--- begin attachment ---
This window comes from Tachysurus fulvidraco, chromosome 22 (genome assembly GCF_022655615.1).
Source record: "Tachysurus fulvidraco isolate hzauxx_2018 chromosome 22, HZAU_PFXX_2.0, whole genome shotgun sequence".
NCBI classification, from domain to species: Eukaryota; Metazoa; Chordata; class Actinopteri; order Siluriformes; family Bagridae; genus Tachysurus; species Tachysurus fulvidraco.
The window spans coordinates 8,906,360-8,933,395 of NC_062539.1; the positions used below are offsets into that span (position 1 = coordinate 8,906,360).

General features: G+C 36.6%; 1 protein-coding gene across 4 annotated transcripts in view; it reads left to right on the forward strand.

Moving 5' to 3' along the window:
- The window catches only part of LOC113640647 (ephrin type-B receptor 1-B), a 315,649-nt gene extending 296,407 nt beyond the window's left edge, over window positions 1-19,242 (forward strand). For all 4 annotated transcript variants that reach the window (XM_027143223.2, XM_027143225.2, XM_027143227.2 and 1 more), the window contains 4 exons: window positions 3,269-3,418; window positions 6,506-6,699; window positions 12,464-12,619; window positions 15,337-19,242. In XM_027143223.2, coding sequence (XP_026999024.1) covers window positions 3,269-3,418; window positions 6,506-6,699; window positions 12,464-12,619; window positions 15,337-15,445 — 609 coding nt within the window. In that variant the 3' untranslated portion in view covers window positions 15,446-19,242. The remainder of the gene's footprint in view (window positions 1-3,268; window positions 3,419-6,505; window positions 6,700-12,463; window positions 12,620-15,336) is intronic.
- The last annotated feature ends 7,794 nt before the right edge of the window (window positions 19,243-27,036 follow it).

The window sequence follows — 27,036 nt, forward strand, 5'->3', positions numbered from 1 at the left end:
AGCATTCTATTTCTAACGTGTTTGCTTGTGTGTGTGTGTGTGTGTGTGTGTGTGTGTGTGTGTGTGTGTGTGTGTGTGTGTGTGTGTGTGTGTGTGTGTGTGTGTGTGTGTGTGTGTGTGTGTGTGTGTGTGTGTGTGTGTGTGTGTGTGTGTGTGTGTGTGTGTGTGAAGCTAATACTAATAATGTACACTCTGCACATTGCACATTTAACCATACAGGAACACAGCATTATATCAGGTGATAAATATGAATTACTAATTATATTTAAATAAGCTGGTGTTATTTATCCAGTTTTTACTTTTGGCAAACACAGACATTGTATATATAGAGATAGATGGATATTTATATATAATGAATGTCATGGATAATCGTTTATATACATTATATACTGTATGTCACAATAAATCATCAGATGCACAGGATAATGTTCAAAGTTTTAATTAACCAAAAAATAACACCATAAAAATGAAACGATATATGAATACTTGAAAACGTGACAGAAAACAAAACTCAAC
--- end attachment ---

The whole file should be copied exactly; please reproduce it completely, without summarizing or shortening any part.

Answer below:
This window comes from Tachysurus fulvidraco, chromosome 22 (genome assembly GCF_022655615.1).
Source record: "Tachysurus fulvidraco isolate hzauxx_2018 chromosome 22, HZAU_PFXX_2.0, whole genome shotgun sequence".
NCBI classification, from domain to species: Eukaryota; Metazoa; Chordata; class Actinopteri; order Siluriformes; family Bagridae; genus Tachysurus; species Tachysurus fulvidraco.
The window spans coordinates 8,906,360-8,933,395 of NC_062539.1; the positions used below are offsets into that span (position 1 = coordinate 8,906,360).

General features: G+C 36.6%; 1 protein-coding gene across 4 annotated transcripts in view; it reads left to right on the forward strand.

Moving 5' to 3' along the window:
- The window catches only part of LOC113640647 (ephrin type-B receptor 1-B), a 315,649-nt gene extending 296,407 nt beyond the window's left edge, over window positions 1-19,242 (forward strand). For all 4 annotated transcript variants that reach the window (XM_027143223.2, XM_027143225.2, XM_027143227.2 and 1 more), the window contains 4 exons: window positions 3,269-3,418; window positions 6,506-6,699; window positions 12,464-12,619; window positions 15,337-19,242. In XM_027143223.2, coding sequence (XP_026999024.1) covers window positions 3,269-3,418; window positions 6,506-6,699; window positions 12,464-12,619; window positions 15,337-15,445 — 609 coding nt within the window. In that variant the 3' untranslated portion in view covers window positions 15,446-19,242. The remainder of the gene's footprint in view (window positions 1-3,268; window positions 3,419-6,505; window positions 6,700-12,463; window positions 12,620-15,336) is intronic.
- The last annotated feature ends 7,794 nt before the right edge of the window (window positions 19,243-27,036 follow it).

The window sequence follows — 27,036 nt, forward strand, 5'->3', positions numbered from 1 at the left end:
AGCATTCTATTTCTAACGTGTTTGCTTGTGTGTGTGTGTGTGTGTGTGTGTGTGTGTGTGTGTGTGTGTGTGTGTGTGTGTGTGTGTGTGTGTGTGTGTGTGTGTGTGTGTGTGTGTGTGTGTGTGTGTGTGTGTGTGTGTGTGTGTGTGTGTGTGTGTGTGTGTGTGAAGCTAATACTAATAATGTACACTCTGCACATTGCACATTTAACCATACAGGAACACAGCATTATATCAGGTGATAAATATGAATTACTAATTATATTTAAATAAGCTGGTGTTATTTATCCAGTTTTTACTTTTGGCAAACACAGACATTGTATATATAGAGATAGATGGATATTTATATATAATGAATGTCATGGATAATCGTTTATATACATTATATACTGTATGTCACAATAAATCATCAGATGCACAGGATAATGTTCAAAGTTTTAATTAACCAAAAAATAACACCATAAAAATGAAACGATATATGAATACTTGAAAACGTGACAGAAAACAAAACTCAAC